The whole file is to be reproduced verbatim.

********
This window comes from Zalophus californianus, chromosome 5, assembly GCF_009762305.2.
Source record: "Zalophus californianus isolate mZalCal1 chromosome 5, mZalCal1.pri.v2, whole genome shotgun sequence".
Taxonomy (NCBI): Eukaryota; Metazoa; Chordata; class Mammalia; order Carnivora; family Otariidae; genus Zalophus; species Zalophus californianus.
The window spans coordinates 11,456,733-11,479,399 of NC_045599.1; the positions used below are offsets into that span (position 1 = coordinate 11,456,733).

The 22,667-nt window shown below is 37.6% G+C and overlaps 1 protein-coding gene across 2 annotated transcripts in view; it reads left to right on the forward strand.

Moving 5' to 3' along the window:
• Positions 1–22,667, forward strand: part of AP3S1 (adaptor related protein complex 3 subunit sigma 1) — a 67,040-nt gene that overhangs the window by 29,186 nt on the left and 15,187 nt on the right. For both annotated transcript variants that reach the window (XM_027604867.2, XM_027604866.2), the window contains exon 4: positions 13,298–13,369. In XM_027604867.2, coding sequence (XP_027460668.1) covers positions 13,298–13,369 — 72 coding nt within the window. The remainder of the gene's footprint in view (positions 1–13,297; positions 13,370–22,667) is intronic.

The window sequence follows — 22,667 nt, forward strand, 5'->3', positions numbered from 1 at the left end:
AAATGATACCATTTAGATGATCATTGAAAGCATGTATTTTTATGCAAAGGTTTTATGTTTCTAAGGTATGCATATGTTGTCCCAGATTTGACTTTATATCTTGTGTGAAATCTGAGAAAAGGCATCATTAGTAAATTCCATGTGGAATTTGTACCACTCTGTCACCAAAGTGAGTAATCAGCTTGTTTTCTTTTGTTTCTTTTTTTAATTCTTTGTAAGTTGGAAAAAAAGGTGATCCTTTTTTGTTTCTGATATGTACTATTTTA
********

This window comes from Zalophus californianus, chromosome 5, assembly GCF_009762305.2.
Source record: "Zalophus californianus isolate mZalCal1 chromosome 5, mZalCal1.pri.v2, whole genome shotgun sequence".
Taxonomy (NCBI): Eukaryota; Metazoa; Chordata; class Mammalia; order Carnivora; family Otariidae; genus Zalophus; species Zalophus californianus.
The window spans coordinates 11,456,733-11,479,399 of NC_045599.1; the positions used below are offsets into that span (position 1 = coordinate 11,456,733).

The 22,667-nt window shown below is 37.6% G+C and overlaps 1 protein-coding gene across 2 annotated transcripts in view; it reads left to right on the forward strand.

Moving 5' to 3' along the window:
• Positions 1–22,667, forward strand: part of AP3S1 (adaptor related protein complex 3 subunit sigma 1) — a 67,040-nt gene that overhangs the window by 29,186 nt on the left and 15,187 nt on the right. For both annotated transcript variants that reach the window (XM_027604867.2, XM_027604866.2), the window contains exon 4: positions 13,298–13,369. In XM_027604867.2, coding sequence (XP_027460668.1) covers positions 13,298–13,369 — 72 coding nt within the window. The remainder of the gene's footprint in view (positions 1–13,297; positions 13,370–22,667) is intronic.

The window sequence follows — 22,667 nt, forward strand, 5'->3', positions numbered from 1 at the left end:
AAATGATACCATTTAGATGATCATTGAAAGCATGTATTTTTATGCAAAGGTTTTATGTTTCTAAGGTATGCATATGTTGTCCCAGATTTGACTTTATATCTTGTGTGAAATCTGAGAAAAGGCATCATTAGTAAATTCCATGTGGAATTTGTACCACTCTGTCACCAAAGTGAGTAATCAGCTTGTTTTCTTTTGTTTCTTTTTTTAATTCTTTGTAAGTTGGAAAAAAAGGTGATCCTTTTTTGTTTCTGATATGTACTATTTTA